MIT and Educational Progress in America


Page Author: Elizabeth Anne Rathburn

Sunday, 4 March, 2012 18:52



Angulo, A.J. William Barton Rogers and the Idea of MIT. Baltimore: John Hopkins University Press, 2009. Print.

Clark, Burton R. Clark, ed. The Research Foundations of Graduate Education Germany, Britian, France, United States, Japan. Oxford: University of California Press, 1993. Web. 17 Feb. 2012.

Rogers, William B, Emma Rogers, and W T. Sedgwick. Life and Letters of William Barton Rogers. Boston: Houghton Mifflin, 1896. Print.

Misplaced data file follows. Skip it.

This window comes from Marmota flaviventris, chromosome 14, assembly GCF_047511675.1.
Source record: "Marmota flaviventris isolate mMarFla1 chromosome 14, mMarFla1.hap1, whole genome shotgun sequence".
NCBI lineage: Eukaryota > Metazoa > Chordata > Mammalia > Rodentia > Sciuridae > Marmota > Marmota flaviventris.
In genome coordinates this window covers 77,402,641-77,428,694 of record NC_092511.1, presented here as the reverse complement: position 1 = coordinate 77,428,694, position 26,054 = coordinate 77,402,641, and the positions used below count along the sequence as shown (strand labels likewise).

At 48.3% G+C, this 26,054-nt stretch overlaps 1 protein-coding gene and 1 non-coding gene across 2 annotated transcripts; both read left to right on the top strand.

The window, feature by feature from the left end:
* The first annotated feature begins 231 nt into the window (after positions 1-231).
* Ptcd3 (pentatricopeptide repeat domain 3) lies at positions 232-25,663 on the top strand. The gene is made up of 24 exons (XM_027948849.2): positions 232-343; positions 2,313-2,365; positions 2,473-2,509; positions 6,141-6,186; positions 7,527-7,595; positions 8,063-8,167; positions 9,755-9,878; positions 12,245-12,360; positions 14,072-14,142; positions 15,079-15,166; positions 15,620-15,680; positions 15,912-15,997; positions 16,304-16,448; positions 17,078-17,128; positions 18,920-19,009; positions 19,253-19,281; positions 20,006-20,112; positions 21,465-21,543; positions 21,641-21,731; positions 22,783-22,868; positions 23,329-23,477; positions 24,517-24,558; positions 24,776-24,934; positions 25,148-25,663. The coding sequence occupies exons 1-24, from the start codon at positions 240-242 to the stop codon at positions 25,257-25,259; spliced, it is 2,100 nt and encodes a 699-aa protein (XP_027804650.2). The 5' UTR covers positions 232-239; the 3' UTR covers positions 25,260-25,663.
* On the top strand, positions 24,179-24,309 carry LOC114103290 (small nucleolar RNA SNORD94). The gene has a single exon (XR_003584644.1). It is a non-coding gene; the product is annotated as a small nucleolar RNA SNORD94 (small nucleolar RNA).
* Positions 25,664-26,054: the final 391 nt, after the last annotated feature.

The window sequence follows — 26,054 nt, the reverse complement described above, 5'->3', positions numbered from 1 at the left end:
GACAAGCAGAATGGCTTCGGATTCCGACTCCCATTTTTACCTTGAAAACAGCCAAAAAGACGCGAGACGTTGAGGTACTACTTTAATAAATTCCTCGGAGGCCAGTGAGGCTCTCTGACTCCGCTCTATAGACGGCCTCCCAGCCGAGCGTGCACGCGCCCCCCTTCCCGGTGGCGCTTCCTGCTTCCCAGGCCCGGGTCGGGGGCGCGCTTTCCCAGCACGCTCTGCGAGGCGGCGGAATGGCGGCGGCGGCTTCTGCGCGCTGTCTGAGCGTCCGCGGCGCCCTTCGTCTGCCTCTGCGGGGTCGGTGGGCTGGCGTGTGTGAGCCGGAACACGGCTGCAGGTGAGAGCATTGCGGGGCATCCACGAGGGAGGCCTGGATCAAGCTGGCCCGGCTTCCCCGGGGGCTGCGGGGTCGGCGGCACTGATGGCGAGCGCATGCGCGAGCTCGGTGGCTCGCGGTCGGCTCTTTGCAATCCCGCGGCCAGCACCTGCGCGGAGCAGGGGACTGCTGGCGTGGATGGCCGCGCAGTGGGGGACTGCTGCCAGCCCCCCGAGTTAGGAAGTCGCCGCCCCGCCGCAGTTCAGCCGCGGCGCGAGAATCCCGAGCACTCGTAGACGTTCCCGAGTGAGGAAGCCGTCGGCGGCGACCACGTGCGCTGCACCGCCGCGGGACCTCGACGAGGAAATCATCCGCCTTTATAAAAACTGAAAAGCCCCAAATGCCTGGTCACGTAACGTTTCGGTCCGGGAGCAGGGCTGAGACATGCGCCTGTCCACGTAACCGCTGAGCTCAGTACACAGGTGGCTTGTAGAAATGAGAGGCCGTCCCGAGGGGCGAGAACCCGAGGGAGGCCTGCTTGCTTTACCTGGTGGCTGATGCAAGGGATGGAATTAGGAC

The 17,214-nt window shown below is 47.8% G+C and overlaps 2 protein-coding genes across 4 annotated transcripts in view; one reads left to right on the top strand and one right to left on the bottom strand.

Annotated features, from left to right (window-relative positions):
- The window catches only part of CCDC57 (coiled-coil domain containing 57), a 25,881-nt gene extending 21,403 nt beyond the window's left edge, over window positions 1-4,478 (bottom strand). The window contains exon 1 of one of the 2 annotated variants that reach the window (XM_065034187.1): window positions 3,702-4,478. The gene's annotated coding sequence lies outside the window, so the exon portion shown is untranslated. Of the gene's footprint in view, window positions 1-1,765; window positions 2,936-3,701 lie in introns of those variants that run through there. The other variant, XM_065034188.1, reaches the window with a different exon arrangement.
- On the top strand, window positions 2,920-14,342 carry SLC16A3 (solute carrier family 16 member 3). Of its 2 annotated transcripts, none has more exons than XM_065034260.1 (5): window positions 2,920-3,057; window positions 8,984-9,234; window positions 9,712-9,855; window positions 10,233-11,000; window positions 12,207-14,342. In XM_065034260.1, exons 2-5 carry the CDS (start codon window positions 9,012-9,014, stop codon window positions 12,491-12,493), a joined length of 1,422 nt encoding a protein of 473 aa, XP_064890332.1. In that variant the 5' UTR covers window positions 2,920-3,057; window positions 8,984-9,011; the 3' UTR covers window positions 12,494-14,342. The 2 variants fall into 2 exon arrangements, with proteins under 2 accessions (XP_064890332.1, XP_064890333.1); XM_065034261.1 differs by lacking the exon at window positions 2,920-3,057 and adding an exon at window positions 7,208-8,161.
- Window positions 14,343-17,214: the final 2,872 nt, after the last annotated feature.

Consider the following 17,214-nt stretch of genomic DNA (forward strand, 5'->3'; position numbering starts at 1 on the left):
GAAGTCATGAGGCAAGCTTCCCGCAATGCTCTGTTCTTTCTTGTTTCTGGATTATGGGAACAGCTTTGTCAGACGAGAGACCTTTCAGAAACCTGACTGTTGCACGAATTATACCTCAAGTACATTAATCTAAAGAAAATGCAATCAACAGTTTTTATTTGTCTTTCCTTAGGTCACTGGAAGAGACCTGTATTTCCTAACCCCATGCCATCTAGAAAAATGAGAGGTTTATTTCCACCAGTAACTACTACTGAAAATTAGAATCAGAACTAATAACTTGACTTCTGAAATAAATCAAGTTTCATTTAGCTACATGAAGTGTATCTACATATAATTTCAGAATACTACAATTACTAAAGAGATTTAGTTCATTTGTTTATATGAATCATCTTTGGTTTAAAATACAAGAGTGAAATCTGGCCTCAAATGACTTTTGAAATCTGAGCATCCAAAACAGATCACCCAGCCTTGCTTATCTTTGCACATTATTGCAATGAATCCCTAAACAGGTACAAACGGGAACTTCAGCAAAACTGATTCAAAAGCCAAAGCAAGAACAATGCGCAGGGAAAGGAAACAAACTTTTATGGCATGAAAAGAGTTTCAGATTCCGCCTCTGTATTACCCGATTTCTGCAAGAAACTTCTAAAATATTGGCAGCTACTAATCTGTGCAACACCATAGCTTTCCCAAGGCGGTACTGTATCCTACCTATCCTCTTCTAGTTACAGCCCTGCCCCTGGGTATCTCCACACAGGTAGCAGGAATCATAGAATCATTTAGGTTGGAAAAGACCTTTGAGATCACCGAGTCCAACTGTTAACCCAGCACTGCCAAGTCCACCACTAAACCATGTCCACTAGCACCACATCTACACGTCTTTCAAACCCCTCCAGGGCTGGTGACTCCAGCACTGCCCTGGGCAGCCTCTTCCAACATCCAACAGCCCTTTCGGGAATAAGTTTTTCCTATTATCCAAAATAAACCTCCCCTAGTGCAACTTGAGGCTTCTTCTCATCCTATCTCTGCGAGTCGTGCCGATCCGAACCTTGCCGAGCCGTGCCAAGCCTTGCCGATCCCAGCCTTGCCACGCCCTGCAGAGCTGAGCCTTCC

Rothblatt, Sheldon, and Bjorn Wittrock. The European and American university since 1800 Historical and Sociological Essays. New York: Cambridge University Press, 1993. Print.

Senft, Gunter, ed. Culture and Language Use. Philadelphia: John Benjamins Publishing Company, 2009. Web. 17 Feb. 2012.

United States. Cong., Morrill Land-Grant Act of 1862. 37th Congress. 2nd sess. Sec 2. Washington: GPO, 1862.

n.p. version #, Massachusetts Institutes of Technology, January 2012. Web. 15 Feb. 2012.